So, the FBI allegedly arranged for a number of backdoors to be built into the OpenBSD IPSEC stack. I don't really know how credible this claim is, but it sparked a discussion in my office about digital security, and encryption in general. One of my colleagues said something to the effect of it only being a matter of time before they found a way to easily break RSA.
It was at about this moment that time stopped.
I responded with something I thought was quite lucid, but there's only so much lay interest that can be held in a sentence that includes the phrases "fact about all integers" and "solvable in polynomial time". The basic thrust of my argument was that it wasn't something he could just decide an answer to, but I don't think he'll be walking away any the more enlightened.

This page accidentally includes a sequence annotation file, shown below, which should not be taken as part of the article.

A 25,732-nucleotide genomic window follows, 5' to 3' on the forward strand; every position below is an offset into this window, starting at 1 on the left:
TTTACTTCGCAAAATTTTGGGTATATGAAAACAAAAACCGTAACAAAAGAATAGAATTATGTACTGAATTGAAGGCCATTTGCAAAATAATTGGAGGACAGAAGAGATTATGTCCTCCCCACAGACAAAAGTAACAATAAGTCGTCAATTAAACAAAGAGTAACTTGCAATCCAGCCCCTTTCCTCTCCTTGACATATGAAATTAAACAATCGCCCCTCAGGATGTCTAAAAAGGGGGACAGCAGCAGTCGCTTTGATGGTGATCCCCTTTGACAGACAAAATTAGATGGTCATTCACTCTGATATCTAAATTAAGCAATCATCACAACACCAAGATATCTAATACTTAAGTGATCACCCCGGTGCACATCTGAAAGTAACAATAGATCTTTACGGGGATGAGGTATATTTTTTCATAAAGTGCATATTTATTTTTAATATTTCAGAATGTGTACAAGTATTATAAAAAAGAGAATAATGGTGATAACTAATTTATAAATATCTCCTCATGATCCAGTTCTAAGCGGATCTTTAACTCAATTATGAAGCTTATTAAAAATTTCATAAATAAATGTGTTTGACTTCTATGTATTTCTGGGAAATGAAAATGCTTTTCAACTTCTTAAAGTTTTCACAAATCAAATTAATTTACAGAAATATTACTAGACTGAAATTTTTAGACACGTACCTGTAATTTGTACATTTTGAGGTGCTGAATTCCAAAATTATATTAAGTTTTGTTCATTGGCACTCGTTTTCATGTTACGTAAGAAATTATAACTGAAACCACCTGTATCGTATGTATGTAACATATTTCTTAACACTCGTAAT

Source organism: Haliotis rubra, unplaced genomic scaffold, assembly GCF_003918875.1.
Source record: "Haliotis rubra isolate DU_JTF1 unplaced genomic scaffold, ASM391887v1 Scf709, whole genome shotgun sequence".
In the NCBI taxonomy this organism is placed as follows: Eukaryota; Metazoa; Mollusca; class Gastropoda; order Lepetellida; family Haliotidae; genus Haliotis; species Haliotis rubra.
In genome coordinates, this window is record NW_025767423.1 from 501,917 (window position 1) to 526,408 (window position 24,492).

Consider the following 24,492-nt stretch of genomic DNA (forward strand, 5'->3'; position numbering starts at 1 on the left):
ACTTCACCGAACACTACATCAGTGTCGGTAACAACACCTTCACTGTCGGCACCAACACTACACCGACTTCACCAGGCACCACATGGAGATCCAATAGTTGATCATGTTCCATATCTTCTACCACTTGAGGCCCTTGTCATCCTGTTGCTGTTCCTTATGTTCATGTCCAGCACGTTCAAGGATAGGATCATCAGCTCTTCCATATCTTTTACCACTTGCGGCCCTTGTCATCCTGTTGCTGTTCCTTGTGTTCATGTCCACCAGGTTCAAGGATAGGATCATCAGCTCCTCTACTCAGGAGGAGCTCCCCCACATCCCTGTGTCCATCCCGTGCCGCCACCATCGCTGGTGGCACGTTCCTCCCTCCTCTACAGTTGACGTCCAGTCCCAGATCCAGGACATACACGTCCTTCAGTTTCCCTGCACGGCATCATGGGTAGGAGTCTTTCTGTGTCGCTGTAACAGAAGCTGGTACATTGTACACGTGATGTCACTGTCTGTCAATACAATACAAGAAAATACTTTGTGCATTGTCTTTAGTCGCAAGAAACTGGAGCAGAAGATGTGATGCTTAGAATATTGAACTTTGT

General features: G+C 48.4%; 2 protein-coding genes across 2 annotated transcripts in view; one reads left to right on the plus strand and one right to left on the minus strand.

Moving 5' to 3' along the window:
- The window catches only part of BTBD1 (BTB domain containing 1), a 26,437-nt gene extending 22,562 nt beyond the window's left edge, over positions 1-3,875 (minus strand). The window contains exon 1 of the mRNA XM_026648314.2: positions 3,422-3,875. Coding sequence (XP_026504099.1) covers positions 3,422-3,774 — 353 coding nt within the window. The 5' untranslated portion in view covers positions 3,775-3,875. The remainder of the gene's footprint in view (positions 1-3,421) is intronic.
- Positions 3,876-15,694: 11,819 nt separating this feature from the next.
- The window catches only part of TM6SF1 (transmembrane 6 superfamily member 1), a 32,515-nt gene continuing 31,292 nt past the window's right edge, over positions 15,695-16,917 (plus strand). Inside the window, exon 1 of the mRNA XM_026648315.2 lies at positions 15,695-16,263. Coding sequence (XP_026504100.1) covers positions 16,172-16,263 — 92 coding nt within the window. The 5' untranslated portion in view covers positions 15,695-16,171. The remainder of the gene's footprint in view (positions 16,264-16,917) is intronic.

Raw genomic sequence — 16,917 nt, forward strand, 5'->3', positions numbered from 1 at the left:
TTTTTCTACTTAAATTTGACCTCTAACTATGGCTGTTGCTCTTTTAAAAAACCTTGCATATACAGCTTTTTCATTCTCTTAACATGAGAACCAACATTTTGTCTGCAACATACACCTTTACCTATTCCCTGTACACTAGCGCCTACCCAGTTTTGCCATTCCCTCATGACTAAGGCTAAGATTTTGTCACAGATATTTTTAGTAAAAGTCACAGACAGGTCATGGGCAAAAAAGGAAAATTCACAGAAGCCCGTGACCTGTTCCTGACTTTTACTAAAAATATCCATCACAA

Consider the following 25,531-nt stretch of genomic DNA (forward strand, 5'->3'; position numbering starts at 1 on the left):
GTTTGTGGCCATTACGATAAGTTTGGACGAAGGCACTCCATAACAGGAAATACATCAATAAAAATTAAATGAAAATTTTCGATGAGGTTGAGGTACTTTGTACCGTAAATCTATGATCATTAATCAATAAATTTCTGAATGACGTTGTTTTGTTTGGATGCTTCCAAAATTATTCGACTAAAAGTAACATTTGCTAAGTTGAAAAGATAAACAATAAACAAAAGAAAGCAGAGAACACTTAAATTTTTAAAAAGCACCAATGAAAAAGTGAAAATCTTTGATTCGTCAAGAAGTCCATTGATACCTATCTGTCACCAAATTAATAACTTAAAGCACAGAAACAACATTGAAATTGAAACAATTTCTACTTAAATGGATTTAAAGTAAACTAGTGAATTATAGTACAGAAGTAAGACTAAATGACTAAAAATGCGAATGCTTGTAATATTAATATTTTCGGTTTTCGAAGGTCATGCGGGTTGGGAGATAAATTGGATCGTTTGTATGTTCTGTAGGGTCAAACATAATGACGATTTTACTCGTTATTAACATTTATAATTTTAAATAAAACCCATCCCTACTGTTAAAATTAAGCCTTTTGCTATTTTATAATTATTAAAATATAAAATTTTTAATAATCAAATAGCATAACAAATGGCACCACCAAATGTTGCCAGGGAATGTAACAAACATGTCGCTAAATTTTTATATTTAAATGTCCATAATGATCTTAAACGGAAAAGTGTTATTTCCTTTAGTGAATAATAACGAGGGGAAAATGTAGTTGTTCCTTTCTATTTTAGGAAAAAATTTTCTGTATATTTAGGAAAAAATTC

This got me wondering: do arguments that sit on cast-iron facts (or lack thereof) about number theory feel any different when you're making them, compared to arguments that sit on facts about the world you're just extremely confident about?
If I have a discussion with someone about taxation it has no more consequence than a discussion about cryptography, but the tax discussion feels more urgent. Someone walking around with wonky ideas about fiscal policy seems more distressing than someone walking around with wonky ideas about modular arithmetic. Modular arithmetic can look after itself, but fiscal policy is somehow more vulnerable to bad ideas.
Do your arguments feel different?